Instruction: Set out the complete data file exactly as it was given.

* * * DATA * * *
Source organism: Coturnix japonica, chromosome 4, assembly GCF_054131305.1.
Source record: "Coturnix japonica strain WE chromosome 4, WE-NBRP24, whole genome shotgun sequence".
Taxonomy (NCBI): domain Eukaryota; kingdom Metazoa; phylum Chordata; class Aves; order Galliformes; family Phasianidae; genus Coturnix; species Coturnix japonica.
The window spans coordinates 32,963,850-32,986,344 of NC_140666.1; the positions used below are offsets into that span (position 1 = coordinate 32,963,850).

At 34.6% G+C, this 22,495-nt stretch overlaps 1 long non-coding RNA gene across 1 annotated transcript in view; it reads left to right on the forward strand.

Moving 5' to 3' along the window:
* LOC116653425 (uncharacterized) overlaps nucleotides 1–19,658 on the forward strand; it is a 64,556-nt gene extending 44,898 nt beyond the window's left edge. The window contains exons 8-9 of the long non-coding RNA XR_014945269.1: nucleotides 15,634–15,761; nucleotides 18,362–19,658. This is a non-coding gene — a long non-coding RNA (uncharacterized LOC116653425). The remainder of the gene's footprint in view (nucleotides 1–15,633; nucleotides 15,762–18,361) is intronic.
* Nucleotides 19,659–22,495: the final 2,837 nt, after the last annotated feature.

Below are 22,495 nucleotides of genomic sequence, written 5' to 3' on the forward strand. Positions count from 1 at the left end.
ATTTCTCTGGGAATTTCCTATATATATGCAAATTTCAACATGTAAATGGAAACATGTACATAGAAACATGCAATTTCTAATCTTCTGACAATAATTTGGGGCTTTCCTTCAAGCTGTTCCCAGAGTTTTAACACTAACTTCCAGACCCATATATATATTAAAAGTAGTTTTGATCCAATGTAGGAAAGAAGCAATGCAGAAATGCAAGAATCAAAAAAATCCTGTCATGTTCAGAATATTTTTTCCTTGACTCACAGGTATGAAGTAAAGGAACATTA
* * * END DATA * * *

Source organism: Coturnix japonica, chromosome 4, assembly GCF_054131305.1.
Source record: "Coturnix japonica strain WE chromosome 4, WE-NBRP24, whole genome shotgun sequence".
Taxonomy (NCBI): domain Eukaryota; kingdom Metazoa; phylum Chordata; class Aves; order Galliformes; family Phasianidae; genus Coturnix; species Coturnix japonica.
The window spans coordinates 32,963,850-32,986,344 of NC_140666.1; the positions used below are offsets into that span (position 1 = coordinate 32,963,850).

At 34.6% G+C, this 22,495-nt stretch overlaps 1 long non-coding RNA gene across 1 annotated transcript in view; it reads left to right on the forward strand.

Moving 5' to 3' along the window:
* LOC116653425 (uncharacterized) overlaps nucleotides 1–19,658 on the forward strand; it is a 64,556-nt gene extending 44,898 nt beyond the window's left edge. The window contains exons 8-9 of the long non-coding RNA XR_014945269.1: nucleotides 15,634–15,761; nucleotides 18,362–19,658. This is a non-coding gene — a long non-coding RNA (uncharacterized LOC116653425). The remainder of the gene's footprint in view (nucleotides 1–15,633; nucleotides 15,762–18,361) is intronic.
* Nucleotides 19,659–22,495: the final 2,837 nt, after the last annotated feature.

Below are 22,495 nucleotides of genomic sequence, written 5' to 3' on the forward strand. Positions count from 1 at the left end.
ATTTCTCTGGGAATTTCCTATATATATGCAAATTTCAACATGTAAATGGAAACATGTACATAGAAACATGCAATTTCTAATCTTCTGACAATAATTTGGGGCTTTCCTTCAAGCTGTTCCCAGAGTTTTAACACTAACTTCCAGACCCATATATATATTAAAAGTAGTTTTGATCCAATGTAGGAAAGAAGCAATGCAGAAATGCAAGAATCAAAAAAATCCTGTCATGTTCAGAATATTTTTTCCTTGACTCACAGGTATGAAGTAAAGGAACATTA